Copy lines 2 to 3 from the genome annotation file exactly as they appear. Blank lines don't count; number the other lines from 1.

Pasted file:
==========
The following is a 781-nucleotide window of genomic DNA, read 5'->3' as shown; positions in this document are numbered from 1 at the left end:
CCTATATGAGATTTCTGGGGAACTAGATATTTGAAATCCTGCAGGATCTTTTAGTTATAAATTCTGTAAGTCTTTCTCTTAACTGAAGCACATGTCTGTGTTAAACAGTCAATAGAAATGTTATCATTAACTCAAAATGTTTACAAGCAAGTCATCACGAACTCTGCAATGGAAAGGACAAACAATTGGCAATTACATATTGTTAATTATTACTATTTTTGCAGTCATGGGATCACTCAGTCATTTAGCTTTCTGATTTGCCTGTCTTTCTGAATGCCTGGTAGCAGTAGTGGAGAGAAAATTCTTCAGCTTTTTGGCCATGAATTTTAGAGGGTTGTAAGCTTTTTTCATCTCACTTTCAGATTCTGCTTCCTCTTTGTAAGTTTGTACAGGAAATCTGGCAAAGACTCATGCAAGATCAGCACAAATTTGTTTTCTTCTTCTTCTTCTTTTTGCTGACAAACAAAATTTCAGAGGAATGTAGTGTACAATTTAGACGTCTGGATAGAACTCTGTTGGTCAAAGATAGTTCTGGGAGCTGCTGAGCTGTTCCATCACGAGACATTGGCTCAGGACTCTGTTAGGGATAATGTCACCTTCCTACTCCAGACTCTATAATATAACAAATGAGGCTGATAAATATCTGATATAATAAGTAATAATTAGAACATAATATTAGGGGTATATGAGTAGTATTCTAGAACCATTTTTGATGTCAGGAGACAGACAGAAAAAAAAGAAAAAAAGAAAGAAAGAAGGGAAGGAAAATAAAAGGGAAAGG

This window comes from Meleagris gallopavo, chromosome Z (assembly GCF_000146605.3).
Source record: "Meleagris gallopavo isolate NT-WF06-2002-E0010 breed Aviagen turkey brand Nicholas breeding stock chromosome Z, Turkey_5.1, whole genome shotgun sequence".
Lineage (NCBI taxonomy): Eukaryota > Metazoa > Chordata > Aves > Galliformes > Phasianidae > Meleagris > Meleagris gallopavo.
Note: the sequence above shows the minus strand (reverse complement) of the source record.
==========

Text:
CCTATATGAGATTTCTGGGGAACTAGATATTTGAAATCCTGCAGGATCTTTTAGTTATAAATTCTGTAAGTCTTTCTCTTAACTGAAGCACATGTCTGTGTTAAACAGTCAATAGAAATGTTATCATTAACTCAAAATGTTTACAAGCAAGTCATCACGAACTCTGCAATGGAAAGGACAAACAATTGGCAATTACATATTGTTAATTATTACTATTTTTGCAGTCATGGGATCACTCAGTCATTTAGCTTTCTGATTTGCCTGTCTTTCTGAATGCCTGGTAGCAGTAGTGGAGAGAAAATTCTTCAGCTTTTTGGCCATGAATTTTAGAGGGTTGTAAGCTTTTTTCATCTCACTTTCAGATTCTGCTTCCTCTTTGTAAGTTTGTACAGGAAATCTGGCAAAGACTCATGCAAGATCAGCACAAATTTGTTTTCTTCTTCTTCTTCTTTTTGCTGACAAACAAAATTTCAGAGGAATGTAGTGTACAATTTAGACGTCTGGATAGAACTCTGTTGGTCAAAGATAGTTCTGGGAGCTGCTGAGCTGTTCCATCACGAGACATTGGCTCAGGACTCTGTTAGGGATAATGTCACCTTCCTACTCCAGACTCTATAATATAACAAATGAGGCTGATAAATATCTGATATAATAAGTAATAATTAGAACATAATATTAGGGGTATATGAGTAGTATTCTAGAACCATTTTTGATGTCAGGAGACAGACAGAAAAAAAAGAAAAAAAGAAAGAAAGAAGGGAAGGAAAATAAAAGGGAAAGG

This window comes from Meleagris gallopavo, chromosome Z (assembly GCF_000146605.3).